Chemotherapy can have profound effects on the body and the mind.
When I started my chemo journey I had no idea how it would affect me and I was truly scared. I had already been told my cancer was terminal with a life expectancy of 9 months and I saw no reason to question what treatment the medical profession had planned for me. My oncology team were clever in the way they would only drip feed me information as and when they felt I needed to know. I guess this process was based on experience and it really worked well. They did give me some pointers, some of them really horrifying. I was told there was a high probability that I would lose my hair. It was explained to me the different ways this could happen: I was told that my hair could come out in clumps in my hair brush, I could wake up one morning and find most of it on my pillow, or it could just simply fall out a patch at a time. This information scared the hell out of me.
Jack in the box
It was during this time that I discovered that I could pop the all the negative thoughts I was having about hair on pillows and bald patches on my head into a box and lock it away for a while, until I could think about it without the fear paralysing me.
I conjured up a memory of an old box I had in my childhood bedroom. I was looking into the box and I imagined that I put a letter with all the hair loss details into the box. Then I closed the lid and locked the box. Doing this small but significant thing helped me keep a hold of my fear. Every time a fear would arrive I would conjure up the box and pop it in!
I know this sounds silly and it is only now, that the silly things when added together, played a big part in my dealing with and the healing of my cancer.
Try it on for size
The hospital told me that I would be sent a wig in the post from some central NHS department. I did not want to wait until the NHS wig came or my hair had fallen out, so I took the initiative (taking control which I think helped the healing). I made appointments with wig shops and talked to a wig maker. I took a fun friend with me to the shop and we giggled as we tried on different wigs. Doing this enabled me to share my fear and turn it into fun. Also, I played with scarves until I was confident I could tie a couple of differing styles of scarf over my head. I also spent one afternoon looking at various different types of head gear, hats, beanies, bobble etc. This meant I was prepared and not waiting for the effects of chemo before doing my research. There are lots of videos on the internet of how to tie head scarves which I have since watched and played around with.
Prior to going into the hospital in the early days of my cancer journey, I would have thought about what important questions I wanted to ask the oncologists. As soon as I passed over the threshold of the hospital I would lose all sense of self. I would ask a couple of questions and look as if I was listening to the answers but the truth of the matter was I would not be able to retain the information. I do not know why this happened, it just did. I could not remember what I really wanted to ask, nor would I retain the things the medical staff told me.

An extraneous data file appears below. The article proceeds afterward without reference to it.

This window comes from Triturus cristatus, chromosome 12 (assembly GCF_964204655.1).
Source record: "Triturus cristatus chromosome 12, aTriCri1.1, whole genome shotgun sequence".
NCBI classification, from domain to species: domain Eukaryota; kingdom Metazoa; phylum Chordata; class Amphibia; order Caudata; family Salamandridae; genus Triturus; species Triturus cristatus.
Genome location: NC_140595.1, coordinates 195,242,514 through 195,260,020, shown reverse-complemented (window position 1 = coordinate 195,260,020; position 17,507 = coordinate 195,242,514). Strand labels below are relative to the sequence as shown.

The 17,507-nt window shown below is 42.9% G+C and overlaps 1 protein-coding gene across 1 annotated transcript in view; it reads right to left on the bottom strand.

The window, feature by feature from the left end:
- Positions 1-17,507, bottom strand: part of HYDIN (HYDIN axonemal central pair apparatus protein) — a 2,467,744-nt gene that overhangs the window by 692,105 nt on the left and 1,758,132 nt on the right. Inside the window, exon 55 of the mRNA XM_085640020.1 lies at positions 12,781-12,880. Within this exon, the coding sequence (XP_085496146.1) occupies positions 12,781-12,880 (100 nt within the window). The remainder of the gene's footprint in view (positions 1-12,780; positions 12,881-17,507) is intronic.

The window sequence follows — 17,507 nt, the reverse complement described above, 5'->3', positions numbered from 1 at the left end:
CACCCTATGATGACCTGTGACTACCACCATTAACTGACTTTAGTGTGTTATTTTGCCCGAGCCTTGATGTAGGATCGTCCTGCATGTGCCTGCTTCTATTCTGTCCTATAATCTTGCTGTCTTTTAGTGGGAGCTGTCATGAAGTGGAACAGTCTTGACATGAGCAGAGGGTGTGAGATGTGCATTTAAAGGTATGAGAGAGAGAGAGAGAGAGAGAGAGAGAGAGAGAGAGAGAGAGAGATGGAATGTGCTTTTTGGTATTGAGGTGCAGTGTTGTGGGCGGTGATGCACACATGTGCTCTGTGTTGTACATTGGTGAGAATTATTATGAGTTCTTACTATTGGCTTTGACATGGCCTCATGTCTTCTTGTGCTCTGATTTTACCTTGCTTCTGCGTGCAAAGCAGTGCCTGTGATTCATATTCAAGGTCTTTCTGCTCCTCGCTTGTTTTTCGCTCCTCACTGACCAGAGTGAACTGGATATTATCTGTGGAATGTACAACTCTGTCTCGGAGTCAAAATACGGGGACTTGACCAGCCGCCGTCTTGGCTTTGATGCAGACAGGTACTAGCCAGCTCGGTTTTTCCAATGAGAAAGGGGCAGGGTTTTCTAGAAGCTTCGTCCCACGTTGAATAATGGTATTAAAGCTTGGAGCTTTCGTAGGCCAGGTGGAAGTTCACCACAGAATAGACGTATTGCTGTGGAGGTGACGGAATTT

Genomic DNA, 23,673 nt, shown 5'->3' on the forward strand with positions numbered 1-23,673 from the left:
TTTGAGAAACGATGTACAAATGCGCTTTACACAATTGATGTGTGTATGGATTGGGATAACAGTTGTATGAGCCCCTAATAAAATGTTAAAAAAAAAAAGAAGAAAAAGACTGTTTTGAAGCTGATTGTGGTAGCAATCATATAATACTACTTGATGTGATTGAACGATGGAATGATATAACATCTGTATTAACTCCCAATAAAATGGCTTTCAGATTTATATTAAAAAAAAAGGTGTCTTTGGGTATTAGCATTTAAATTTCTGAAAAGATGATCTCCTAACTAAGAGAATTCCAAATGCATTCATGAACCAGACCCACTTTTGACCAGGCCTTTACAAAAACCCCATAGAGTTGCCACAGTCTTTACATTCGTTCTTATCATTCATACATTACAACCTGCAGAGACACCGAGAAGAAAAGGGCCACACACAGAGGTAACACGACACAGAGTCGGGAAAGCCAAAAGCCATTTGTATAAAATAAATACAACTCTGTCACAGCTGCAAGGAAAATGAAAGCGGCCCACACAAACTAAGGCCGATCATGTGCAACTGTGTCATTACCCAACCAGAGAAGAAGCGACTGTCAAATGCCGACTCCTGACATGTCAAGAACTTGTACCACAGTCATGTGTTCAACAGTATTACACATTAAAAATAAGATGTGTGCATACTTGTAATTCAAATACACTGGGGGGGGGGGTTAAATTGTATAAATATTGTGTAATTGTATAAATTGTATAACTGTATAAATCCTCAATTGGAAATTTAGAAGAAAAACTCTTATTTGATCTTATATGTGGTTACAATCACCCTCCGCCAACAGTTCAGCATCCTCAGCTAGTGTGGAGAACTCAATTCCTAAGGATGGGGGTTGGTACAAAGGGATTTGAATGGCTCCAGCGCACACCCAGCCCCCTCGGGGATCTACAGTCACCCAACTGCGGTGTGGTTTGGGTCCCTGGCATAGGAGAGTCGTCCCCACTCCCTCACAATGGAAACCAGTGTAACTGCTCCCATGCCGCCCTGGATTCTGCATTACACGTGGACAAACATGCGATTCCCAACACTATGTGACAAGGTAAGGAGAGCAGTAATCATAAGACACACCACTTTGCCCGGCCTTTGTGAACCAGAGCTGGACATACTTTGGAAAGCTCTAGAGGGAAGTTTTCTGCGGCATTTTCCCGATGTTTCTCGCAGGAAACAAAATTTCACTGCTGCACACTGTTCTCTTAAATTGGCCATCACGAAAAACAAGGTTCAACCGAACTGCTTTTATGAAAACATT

I called this experience hospital amnesia because that was what happened. This was a major setback. To overcome this handicap I would write down all my questions on a large A4 size pad of paper, leaving a couple of line spaces in-between questions and a few lines at the end for things the oncology team told me. When I arrived for my appointments I would tell the oncologist that I had a list of questions and I needed to write the answers down along with whatever they needed to tell me. The oncologist was always happy for this to happen even though it took longer for the sessions.
Rest to recuperate
Chemotherapy is cumulative, which means as you receive each dose it builds on the previous doses. I spent the time being good to myself and relaxing so that my very clever body was using the energy to heal itself rather than using the energy for walking about. I planned lazy healing days and put them in my diary beforehand so I was reminded to say 'no' to any requests to do thing on those days.
Being selfish, and by this I mean putting self-interests before other people's wants, did not come naturally to me. However, when it is a matter of life or strong possibility of death, it was a no brainer. I had to learn very quickly how to be selfish and I learnt that this was incredibly important. During the treatment my immune system was seriously compromised, which meant that my immunity was very low and I was not able to deal with viruses and bacteria.
During the chemo time, I would insist that anyone who visited me wash their hands on entering my apartment and that they do not visit if they had any signs of illness. To be fair, everybody was brilliant and even though there were times we had to cancel at the last minute either because I was not well or they would have an infection, nobody took offence.
It is now 23 years since I was given that terminal diagnosis, and I have done many more ordinary and extraordinary things to survive and thrive. I know that, sadly, there are thousands of other men and women facing the same challenges I did every day, so I wanted to share my story through my book, 'Achievement: Cancer Free For 20 Years.' Even after all these years, I still have what I call my "Daily Dozen", or 12 things inspired by my cancer journey that I do every day to survive and thrive in life.
Achievement: Cancer Free for 20 Years by Curly Martin is out now